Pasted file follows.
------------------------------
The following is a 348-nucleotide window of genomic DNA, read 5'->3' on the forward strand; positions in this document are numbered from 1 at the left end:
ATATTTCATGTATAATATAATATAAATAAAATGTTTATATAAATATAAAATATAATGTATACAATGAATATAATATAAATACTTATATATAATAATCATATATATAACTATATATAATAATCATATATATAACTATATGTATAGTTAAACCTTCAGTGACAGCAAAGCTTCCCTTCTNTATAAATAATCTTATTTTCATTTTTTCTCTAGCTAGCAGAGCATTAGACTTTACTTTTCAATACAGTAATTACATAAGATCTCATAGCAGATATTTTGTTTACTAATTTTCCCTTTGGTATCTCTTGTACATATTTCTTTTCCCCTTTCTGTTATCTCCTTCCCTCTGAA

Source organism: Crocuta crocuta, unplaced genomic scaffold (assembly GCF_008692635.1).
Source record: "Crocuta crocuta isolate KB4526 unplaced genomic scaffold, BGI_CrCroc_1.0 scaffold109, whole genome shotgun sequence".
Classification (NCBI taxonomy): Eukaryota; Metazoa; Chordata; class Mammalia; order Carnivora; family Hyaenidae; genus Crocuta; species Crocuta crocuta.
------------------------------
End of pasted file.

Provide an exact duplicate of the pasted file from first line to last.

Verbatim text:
The following is a 348-nucleotide window of genomic DNA, read 5'->3' on the forward strand; positions in this document are numbered from 1 at the left end:
ATATTTCATGTATAATATAATATAAATAAAATGTTTATATAAATATAAAATATAATGTATACAATGAATATAATATAAATACTTATATATAATAATCATATATATAACTATATATAATAATCATATATATAACTATATGTATAGTTAAACCTTCAGTGACAGCAAAGCTTCCCTTCTNTATAAATAATCTTATTTTCATTTTTTCTCTAGCTAGCAGAGCATTAGACTTTACTTTTCAATACAGTAATTACATAAGATCTCATAGCAGATATTTTGTTTACTAATTTTCCCTTTGGTATCTCTTGTACATATTTCTTTTCCCCTTTCTGTTATCTCCTTCCCTCTGAA

Source organism: Crocuta crocuta, unplaced genomic scaffold (assembly GCF_008692635.1).
Source record: "Crocuta crocuta isolate KB4526 unplaced genomic scaffold, BGI_CrCroc_1.0 scaffold109, whole genome shotgun sequence".
Classification (NCBI taxonomy): Eukaryota; Metazoa; Chordata; class Mammalia; order Carnivora; family Hyaenidae; genus Crocuta; species Crocuta crocuta.